Skip to Main Content
Indiana State University website
Today's Hours

Information Literacy and Student Outcomes

Our information literacy curriculum is premised upon several key concepts that have helped us articulate a robust set of outcomes for our students.

Essential to all work at ISU is the University's strategic plan. Our information literacy programming will expand the university's capacity by incorporating inclusive excellence in sustainable, high quality pedagogical practices.

Basing our work in inclusion and equity provides the realization that information literacy is a basic necessity for full participation in a democracy.  Information is created with privileged sources that mediate the messages we receive. (Saunders) As a basic necessity, all of our students should learn how to navigate truth, information  and mediated sources in the 21st century. As describled in the library's DEI plan,  we prioritize our learner's needs and abilities by meeting them where they work and learn, both physically and intellectually.As such, our curriculum uses social justice to inform the outcomes we’ve developed for ISU students.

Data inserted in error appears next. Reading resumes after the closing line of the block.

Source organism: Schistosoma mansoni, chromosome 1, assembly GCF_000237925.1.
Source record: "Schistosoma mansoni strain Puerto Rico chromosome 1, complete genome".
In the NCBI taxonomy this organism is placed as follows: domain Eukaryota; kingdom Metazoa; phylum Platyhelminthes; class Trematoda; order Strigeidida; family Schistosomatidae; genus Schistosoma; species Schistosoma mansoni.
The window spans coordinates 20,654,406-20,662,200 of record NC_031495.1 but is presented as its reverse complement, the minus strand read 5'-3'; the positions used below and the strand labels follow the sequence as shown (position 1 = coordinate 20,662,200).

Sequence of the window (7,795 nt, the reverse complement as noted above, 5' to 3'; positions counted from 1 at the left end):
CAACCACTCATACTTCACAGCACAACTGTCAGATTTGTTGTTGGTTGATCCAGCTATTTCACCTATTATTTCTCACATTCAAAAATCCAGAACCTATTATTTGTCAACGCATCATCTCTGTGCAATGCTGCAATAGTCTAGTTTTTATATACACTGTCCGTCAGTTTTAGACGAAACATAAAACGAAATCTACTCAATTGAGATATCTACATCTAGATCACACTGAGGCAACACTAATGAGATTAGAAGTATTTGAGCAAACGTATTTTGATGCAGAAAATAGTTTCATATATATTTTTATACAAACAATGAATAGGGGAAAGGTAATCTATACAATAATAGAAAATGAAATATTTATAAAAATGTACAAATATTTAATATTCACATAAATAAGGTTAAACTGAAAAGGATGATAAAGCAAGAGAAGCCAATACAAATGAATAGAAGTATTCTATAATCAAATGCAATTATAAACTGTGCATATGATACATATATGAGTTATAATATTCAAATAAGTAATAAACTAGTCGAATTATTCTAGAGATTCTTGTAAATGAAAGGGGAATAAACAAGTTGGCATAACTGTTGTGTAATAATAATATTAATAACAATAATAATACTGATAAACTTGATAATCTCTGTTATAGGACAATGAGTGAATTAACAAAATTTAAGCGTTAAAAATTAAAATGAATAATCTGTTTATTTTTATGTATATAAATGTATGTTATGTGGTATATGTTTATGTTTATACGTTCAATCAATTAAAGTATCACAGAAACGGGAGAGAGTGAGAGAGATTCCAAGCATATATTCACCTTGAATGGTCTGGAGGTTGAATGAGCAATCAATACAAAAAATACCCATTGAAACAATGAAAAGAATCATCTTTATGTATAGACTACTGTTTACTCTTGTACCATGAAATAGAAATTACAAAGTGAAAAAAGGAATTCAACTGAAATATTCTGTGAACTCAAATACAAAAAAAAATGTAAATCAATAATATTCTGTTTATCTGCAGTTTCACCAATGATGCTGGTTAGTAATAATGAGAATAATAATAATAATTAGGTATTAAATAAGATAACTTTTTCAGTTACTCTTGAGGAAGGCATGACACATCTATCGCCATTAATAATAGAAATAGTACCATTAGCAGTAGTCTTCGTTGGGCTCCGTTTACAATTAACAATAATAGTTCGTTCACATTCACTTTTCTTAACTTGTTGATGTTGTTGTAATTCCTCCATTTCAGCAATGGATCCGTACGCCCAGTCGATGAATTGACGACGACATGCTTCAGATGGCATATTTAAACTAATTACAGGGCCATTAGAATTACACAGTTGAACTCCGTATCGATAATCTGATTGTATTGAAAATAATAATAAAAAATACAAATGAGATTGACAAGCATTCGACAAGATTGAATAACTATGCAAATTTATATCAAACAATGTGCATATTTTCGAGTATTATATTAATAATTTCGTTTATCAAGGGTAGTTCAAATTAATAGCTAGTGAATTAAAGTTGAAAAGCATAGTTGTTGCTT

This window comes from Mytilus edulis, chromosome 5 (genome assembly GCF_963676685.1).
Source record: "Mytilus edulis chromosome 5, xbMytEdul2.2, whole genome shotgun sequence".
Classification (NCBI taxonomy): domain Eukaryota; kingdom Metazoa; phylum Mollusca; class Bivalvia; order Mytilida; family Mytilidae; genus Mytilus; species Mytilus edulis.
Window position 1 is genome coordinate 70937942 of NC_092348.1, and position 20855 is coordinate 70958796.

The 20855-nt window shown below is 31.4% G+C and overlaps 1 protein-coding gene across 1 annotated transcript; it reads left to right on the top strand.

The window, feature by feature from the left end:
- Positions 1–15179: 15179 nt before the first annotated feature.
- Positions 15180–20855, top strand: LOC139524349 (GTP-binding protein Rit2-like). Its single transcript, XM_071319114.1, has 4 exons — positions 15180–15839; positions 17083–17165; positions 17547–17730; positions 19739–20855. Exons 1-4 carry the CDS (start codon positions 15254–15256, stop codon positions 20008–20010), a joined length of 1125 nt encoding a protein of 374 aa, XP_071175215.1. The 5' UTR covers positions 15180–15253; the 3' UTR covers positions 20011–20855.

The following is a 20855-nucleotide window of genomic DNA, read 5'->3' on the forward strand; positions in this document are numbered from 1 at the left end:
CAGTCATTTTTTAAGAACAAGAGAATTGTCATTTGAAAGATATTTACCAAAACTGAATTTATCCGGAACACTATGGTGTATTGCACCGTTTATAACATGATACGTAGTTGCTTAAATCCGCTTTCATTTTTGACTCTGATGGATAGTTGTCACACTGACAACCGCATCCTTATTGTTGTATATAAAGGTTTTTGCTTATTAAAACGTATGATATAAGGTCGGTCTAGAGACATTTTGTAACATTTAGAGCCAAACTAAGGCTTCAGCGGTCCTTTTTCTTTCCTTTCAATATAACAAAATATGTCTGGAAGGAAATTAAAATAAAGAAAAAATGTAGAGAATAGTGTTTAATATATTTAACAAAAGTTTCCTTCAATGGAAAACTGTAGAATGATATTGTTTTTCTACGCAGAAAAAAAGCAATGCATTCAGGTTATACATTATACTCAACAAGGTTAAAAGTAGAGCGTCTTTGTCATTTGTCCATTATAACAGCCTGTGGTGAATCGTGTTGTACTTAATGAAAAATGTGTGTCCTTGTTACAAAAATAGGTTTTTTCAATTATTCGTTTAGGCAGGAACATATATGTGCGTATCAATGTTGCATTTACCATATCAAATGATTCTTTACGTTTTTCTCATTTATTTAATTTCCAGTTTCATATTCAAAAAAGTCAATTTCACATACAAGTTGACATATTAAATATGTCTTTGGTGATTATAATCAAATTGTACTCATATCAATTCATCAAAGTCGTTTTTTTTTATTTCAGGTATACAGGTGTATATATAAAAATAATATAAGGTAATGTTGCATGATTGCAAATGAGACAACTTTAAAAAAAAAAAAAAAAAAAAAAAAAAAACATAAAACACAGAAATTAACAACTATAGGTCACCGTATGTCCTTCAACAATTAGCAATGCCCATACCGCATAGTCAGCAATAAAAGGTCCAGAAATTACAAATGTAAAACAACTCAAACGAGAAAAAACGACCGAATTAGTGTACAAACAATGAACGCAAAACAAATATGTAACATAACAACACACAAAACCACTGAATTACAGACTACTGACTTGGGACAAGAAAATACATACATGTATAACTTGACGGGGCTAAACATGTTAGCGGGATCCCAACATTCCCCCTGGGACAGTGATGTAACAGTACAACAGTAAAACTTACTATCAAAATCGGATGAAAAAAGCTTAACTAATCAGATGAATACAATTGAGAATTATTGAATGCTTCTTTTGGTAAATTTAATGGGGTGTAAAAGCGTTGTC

The core of our information literacy practices are based on the Association of College and Research Libraries (ACRL) Framework for Information Literacy for Higher Education. The framework contains six frames, or concepts, which are used to developed information literacy practices.  Basing our work in the framework has led us to incorporate the ACRL's 'knowledge practices" and "dispositions" as our learning objectives. For a more full discussion, visit the ACRL's framework page


“CML Diversity, Equity & Inclusion Planning: Working Framework”

Framework for Information Literacy in Higher Education"

Saunders, Laura. “Information Literacy Frameworks & Social Justice”.

Sauders, Laura. (2017) “Connecting Information Literacy and Social Justice: Why and How.” Communication in Information Literacy. 11:1.

Strategic Plan: There’s More to Blue.